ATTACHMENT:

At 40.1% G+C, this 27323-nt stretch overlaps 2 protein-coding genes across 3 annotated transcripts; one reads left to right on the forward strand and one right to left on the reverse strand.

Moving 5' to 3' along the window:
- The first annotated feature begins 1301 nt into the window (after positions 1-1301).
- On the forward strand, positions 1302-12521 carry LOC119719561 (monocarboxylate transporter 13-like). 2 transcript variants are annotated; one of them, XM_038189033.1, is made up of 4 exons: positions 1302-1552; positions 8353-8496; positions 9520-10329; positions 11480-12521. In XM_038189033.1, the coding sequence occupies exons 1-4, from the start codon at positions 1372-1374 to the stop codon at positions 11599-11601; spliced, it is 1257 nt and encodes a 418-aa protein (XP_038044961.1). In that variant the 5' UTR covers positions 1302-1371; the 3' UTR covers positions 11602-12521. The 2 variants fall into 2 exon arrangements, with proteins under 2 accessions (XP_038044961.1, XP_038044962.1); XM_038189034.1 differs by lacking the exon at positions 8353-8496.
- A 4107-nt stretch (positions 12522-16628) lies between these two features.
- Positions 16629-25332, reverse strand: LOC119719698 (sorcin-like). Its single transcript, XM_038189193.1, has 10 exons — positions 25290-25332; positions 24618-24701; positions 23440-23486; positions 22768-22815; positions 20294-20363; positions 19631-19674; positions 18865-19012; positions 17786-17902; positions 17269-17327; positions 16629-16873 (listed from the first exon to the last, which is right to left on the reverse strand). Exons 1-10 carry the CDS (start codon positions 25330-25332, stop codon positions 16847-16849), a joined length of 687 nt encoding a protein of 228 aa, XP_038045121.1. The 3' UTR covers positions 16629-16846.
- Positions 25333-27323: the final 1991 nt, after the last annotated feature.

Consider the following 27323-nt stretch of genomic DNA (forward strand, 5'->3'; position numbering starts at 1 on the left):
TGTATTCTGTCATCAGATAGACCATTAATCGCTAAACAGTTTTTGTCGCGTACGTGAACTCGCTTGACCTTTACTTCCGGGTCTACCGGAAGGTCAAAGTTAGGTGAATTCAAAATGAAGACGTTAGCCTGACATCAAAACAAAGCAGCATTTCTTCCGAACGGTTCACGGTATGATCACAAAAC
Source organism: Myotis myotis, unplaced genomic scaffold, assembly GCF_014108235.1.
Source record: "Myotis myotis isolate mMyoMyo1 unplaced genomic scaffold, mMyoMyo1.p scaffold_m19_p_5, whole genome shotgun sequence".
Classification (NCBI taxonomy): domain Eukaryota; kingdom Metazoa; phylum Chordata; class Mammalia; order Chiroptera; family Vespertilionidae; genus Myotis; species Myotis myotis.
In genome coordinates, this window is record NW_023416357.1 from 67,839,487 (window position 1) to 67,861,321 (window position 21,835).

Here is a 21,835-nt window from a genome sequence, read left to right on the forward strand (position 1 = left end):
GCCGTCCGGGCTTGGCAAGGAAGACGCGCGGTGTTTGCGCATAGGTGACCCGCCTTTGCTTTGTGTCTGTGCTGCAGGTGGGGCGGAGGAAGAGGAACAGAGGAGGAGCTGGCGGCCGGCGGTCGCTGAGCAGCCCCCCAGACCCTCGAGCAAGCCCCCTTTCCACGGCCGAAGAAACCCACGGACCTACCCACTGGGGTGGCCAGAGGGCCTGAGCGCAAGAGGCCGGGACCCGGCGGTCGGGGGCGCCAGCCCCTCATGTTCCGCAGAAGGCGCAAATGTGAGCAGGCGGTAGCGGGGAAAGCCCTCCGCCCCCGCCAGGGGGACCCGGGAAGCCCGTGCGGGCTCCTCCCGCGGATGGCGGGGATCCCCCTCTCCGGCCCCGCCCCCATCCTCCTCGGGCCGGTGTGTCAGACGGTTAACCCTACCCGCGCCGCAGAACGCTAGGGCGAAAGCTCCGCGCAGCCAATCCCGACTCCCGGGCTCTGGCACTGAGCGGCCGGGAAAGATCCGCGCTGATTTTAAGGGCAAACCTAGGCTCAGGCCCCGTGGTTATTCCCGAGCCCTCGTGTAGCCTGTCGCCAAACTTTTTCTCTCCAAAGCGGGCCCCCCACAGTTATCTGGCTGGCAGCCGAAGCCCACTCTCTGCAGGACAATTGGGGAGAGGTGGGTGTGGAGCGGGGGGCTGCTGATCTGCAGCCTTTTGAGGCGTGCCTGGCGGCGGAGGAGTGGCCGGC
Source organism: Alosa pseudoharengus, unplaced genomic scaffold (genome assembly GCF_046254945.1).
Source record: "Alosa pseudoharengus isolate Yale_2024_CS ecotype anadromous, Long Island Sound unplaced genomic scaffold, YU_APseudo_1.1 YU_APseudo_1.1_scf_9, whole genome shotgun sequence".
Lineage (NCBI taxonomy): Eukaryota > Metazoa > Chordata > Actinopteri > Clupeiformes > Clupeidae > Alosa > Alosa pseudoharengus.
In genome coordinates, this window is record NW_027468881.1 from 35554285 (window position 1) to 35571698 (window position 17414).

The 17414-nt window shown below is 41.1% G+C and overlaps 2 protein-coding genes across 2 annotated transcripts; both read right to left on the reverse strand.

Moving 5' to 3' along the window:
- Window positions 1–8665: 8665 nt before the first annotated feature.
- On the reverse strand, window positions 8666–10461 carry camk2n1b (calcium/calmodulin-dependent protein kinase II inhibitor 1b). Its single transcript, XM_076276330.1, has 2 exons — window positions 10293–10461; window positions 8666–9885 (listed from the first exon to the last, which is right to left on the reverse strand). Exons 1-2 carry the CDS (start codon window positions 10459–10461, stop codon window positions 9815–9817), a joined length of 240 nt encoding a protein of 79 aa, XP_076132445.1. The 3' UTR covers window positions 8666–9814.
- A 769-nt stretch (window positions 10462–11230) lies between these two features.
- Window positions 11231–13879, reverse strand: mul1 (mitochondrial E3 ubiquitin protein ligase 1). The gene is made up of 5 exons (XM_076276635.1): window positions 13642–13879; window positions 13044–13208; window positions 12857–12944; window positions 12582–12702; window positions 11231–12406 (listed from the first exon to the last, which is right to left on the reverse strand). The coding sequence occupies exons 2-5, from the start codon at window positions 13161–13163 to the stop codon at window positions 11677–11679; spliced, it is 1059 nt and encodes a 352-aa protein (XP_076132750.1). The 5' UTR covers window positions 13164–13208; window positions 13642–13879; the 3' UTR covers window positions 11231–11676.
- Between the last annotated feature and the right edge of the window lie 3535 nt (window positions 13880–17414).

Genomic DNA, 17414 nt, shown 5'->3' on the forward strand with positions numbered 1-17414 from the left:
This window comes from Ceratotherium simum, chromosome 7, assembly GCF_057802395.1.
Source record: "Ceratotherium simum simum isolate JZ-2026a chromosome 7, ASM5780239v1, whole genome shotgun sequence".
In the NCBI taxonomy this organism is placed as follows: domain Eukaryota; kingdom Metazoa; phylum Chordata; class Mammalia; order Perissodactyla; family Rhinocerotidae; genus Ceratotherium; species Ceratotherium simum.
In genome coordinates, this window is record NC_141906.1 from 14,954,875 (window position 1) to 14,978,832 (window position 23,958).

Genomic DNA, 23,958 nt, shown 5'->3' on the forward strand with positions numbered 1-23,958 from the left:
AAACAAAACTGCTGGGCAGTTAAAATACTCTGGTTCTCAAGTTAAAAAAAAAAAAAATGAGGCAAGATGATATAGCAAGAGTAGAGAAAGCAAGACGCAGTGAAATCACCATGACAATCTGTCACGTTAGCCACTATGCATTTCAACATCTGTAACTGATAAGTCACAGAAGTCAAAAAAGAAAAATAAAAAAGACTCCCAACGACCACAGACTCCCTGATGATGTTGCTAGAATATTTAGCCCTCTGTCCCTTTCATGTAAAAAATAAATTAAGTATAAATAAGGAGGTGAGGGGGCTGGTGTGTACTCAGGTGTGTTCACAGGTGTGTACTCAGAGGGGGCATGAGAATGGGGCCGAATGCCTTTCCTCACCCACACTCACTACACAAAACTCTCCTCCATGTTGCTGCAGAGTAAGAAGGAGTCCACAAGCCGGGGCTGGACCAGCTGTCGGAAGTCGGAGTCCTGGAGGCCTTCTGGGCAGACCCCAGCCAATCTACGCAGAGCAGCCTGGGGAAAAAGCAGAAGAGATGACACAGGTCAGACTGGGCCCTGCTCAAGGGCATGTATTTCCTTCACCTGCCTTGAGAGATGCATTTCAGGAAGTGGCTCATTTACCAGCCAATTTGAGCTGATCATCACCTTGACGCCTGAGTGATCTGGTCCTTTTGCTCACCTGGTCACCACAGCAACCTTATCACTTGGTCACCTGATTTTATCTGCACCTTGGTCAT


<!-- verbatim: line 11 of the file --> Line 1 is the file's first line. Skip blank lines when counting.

Source record: "Myotis myotis isolate mMyoMyo1 unplaced genomic scaffold, mMyoMyo1.p scaffold_m19_p_5, whole genome shotgun sequence".